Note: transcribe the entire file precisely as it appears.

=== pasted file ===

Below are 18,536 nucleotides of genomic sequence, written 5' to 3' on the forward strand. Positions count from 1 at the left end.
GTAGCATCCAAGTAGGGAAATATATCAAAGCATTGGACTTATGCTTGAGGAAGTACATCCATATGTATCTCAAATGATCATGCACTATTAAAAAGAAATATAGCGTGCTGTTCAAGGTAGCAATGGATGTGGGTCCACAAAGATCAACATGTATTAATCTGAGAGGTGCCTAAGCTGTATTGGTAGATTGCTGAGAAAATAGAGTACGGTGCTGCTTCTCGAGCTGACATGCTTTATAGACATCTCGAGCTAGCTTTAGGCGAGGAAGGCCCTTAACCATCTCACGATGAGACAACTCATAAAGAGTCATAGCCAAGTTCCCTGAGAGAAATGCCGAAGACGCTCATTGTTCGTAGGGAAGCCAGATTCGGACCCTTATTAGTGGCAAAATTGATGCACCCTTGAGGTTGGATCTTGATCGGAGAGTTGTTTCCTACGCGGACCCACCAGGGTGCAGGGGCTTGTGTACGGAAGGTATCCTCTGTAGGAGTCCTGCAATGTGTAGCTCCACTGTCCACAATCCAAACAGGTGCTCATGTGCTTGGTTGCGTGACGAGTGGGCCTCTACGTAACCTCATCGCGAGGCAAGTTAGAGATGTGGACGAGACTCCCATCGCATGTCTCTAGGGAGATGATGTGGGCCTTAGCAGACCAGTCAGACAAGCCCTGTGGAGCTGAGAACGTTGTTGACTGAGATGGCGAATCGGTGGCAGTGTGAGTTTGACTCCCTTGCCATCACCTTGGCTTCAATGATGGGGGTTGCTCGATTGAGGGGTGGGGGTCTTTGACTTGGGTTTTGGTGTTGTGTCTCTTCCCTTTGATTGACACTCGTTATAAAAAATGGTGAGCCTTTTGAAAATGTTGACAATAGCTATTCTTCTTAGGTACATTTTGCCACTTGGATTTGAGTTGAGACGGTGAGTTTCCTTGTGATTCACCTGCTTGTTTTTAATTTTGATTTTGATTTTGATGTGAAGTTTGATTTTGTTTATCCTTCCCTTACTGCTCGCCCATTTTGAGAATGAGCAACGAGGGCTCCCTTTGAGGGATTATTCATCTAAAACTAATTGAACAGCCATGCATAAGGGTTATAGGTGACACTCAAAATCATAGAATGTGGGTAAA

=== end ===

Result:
Below are 18,536 nucleotides of genomic sequence, written 5' to 3' on the forward strand. Positions count from 1 at the left end.
GTAGCATCCAAGTAGGGAAATATATCAAAGCATTGGACTTATGCTTGAGGAAGTACATCCATATGTATCTCAAATGATCATGCACTATTAAAAAGAAATATAGCGTGCTGTTCAAGGTAGCAATGGATGTGGGTCCACAAAGATCAACATGTATTAATCTGAGAGGTGCCTAAGCTGTATTGGTAGATTGCTGAGAAAATAGAGTACGGTGCTGCTTCTCGAGCTGACATGCTTTATAGACATCTCGAGCTAGCTTTAGGCGAGGAAGGCCCTTAACCATCTCACGATGAGACAACTCATAAAGAGTCATAGCCAAGTTCCCTGAGAGAAATGCCGAAGACGCTCATTGTTCGTAGGGAAGCCAGATTCGGACCCTTATTAGTGGCAAAATTGATGCACCCTTGAGGTTGGATCTTGATCGGAGAGTTGTTTCCTACGCGGACCCACCAGGGTGCAGGGGCTTGTGTACGGAAGGTATCCTCTGTAGGAGTCCTGCAATGTGTAGCTCCACTGTCCACAATCCAAACAGGTGCTCATGTGCTTGGTTGCGTGACGAGTGGGCCTCTACGTAACCTCATCGCGAGGCAAGTTAGAGATGTGGACGAGACTCCCATCGCATGTCTCTAGGGAGATGATGTGGGCCTTAGCAGACCAGTCAGACAAGCCCTGTGGAGCTGAGAACGTTGTTGACTGAGATGGCGAATCGGTGGCAGTGTGAGTTTGACTCCCTTGCCATCACCTTGGCTTCAATGATGGGGGTTGCTCGATTGAGGGGTGGGGGTCTTTGACTTGGGTTTTGGTGTTGTGTCTCTTCCCTTTGATTGACACTCGTTATAAAAAATGGTGAGCCTTTTGAAAATGTTGACAATAGCTATTCTTCTTAGGTACATTTTGCCACTTGGATTTGAGTTGAGACGGTGAGTTTCCTTGTGATTCACCTGCTTGTTTTTAATTTTGATTTTGATTTTGATGTGAAGTTTGATTTTGTTTATCCTTCCCTTACTGCTCGCCCATTTTGAGAATGAGCAACGAGGGCTCCCTTTGAGGGATTATTCATCTAAAACTAATTGAACAGCCATGCATAAGGGTTATAGGTGACACTCAAAATCATAGAATGTGGGTAAA